• 4 minutes Trump will meet with executives in the energy industry to discuss the impact of COVID-19
  • 8 minutes Charts of COVID-19 Fatality Rate by Age and Sex
  • 11 minutes Why Trump Is Right to Re-Open the Economy
  • 13 minutes Its going to be an oil bloodbath
  • 19 mins Ten days ago Trump sent New York Hydroxychloroquine. Being administered to infected. Covid deaths dropped last few days. Fewer on ventilators. Hydroxychloroquine "Cause and Effect" ?
  • 5 hours US Shale Resilience: Oil Industry Experts Say Shale Will Rise Again
  • 19 hours While China was covering up Covid-19 it went on an international buying spree for ventilators and masks. From Jan 7th until the end of February China bought 2.2 Billion masks !
  • 10 hours Mr
  • 7 hours Free market or Freeloading off the work of others?
  • 7 hours China Takes Axe To Alternative Energy Funding, Slashing Subsidies For Solar And Wind
  • 8 hours Marine based energy generation
  • 20 hours What If ‘We’d Adopted A More Conventional Response To This Epidemic?’
  • 21 hours How to Create a Pandemic
  • 22 hours Apple to Bypass Internet and Beam Directly to Phones
  • 14 hours Which producers will shut in first?
  • 21 hours Real Death Toll In CCP Virus May Be 12X Official Toll

Breaking News:

WTI Slides On Huge Crude Inventory Build

Rakesh Upadhyay

Rakesh Upadhyay

Rakesh Upadhyay is a writer for US-based Divergente LLC consulting firm.

More Info

Premium Content

Oil Is Likely To Remain Below $50 A Barrel In The Near Future

Barring the sentimental uptick on an expectation of a production freeze in Algiers, the fundamentals of oil seem to be pointing towards another leg down. The International Energy Agency has gone ahead and reduced the global demand picture for this year and next.

The oil bulls have been advocating for higher oil prices, citing growing demand and a slowdown in supply. However, the recent IEA report suggests that the opposite is true: Oil demand is slackening, while production is on the rise.

During the third quarter of this year, oil demand growth slid to a two-year low of 0.8 million barrels a day. On the other hand, OPEC increased its output by 640,000 barrels a day since May. The main contributors to the rise are Kuwait, Saudi Arabia, and the United Arab Emirates.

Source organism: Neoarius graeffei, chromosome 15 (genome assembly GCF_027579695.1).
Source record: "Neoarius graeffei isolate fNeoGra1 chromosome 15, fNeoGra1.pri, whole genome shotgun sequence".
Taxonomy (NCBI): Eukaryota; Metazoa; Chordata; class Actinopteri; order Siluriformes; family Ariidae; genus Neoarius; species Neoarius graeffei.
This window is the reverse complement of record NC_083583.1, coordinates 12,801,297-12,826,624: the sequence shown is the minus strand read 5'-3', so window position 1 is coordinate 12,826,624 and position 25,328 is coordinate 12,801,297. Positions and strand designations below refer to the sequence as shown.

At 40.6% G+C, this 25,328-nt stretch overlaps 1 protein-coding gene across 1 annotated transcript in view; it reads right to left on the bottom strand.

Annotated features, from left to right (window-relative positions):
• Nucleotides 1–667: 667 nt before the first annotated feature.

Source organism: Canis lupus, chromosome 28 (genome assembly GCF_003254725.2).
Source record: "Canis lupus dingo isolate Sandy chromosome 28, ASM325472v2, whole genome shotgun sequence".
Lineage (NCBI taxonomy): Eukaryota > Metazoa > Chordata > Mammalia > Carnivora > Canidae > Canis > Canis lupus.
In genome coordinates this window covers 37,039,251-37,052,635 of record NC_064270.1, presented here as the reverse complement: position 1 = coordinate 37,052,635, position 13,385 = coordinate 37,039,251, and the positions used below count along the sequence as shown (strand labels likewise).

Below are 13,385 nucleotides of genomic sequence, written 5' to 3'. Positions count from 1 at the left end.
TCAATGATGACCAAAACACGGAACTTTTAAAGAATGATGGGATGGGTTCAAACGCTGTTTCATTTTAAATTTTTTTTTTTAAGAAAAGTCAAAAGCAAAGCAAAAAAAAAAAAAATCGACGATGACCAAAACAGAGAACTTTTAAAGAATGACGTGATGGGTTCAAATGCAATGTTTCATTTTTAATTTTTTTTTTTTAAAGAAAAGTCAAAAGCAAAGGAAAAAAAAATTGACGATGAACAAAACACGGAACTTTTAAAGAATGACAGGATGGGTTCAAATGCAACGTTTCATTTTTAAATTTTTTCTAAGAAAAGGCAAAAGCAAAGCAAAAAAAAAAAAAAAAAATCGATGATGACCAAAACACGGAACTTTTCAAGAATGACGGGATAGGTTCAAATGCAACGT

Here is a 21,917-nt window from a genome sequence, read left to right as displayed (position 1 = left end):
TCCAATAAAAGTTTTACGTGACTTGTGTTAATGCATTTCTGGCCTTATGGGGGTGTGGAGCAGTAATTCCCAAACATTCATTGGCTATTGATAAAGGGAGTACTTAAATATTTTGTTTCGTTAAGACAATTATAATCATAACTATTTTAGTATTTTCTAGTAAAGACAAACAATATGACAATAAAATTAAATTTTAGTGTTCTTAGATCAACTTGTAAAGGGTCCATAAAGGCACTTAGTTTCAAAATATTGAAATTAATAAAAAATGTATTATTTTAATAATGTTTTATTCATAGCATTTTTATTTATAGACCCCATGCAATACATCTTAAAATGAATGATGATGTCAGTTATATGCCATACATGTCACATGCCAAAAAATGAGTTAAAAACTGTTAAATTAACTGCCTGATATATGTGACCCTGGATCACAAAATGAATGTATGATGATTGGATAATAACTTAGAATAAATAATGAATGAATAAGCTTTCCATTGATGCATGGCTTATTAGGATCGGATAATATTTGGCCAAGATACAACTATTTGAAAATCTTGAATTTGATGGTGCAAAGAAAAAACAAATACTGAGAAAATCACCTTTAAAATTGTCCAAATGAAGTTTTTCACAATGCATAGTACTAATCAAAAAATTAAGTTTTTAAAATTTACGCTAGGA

Is there an opportunity for the demand forecast to be revised upwards?

The current global economic conditions don’t support a major upward revision in the global demand picture. Amid the debate about the limitations of the central banks and their monetary policies as well as a possible global economic slowdown, the demand picture for oil looks weak.

China and India have used low oil prices to shore up their Strategic Petroleum Reserves. However, as China doesn’t report its storage regularly, the data and the expectations of the experts are skewed.

While JP Morgan believes that the Chinese are close to topping up their SPR, Energy Aspects believes that new commercial storage capacity additions will sustain the increased demand from China. The difference between the two possibilities accounts for a huge difference of 1.1 million barrels a day.

Nevertheless, with reports of a likely debt crisis or a hard landing in China, chances are that the oil demand from the world’s second-largest economy will remain flat or see muted growth in 2017.

On the other hand, the OECD countries have stockpiled on crude, and the July figures reached 3.1 billion barrels, which is another damper to oil prices.

Though some optimistic bulls state that the long-term average of an increase in global demand for crude oil is 1.1 million barrels a day, they miss the point that since 2010, the demand growth skyrocketed to 1.5 million barrels a day.

Hence, an increase of 1.3 million barrels a day in 2016 and a further slowdown to 1.2 million barrels a day for 2017 shows that the demand growth is decreasing, even though crude oil prices have quoted below $50 a barrel for most of this year. Related: Is U.S. Shale Nearing Collapse?

“Recent pillars of demand growth China and India are wobbling. After more than a year with oil hovering around $50/bbl, the stimulus from cheaper fuel is fading. Economic worries in developing countries haven’t helped either. Unexpected gains in Europe have vanished, while momentum in the US has slowed dramatically,” the IEA report noted.

Even if we look at the possibility of a demand growth in 2018, the picture is not very promising. History suggests that the US is likely to enter a recession within the next two years. China’s borrowing-led growth is also not likely to sustain much longer and is prone to downside risks.

“There is a general gloom about the European countries right now, and Brexit is another nail in the coffin,” IEA senior economist Matthew Parry said in an interview, reports The Globe And Mail.

With every major global crude oil supplier, barring the US, is attempting to increase production and demand stuttering, it is time for the oil bulls to go back to the drawing board and reassess their figures. Unless we see a major oil disruption, oil supply will continue to outpace demand.

By Rakesh Upadhyay for Oilprice.com

More Top Reads From Oilprice.com:


Download The Free Oilprice App Today

Back to homepage






Leave a comment
  • adec on September 20 2016 said:
    Oil price has slammed the face of the author many times and it will do it again...

Leave a comment




Oilprice - The No. 1 Source for Oil & Energy News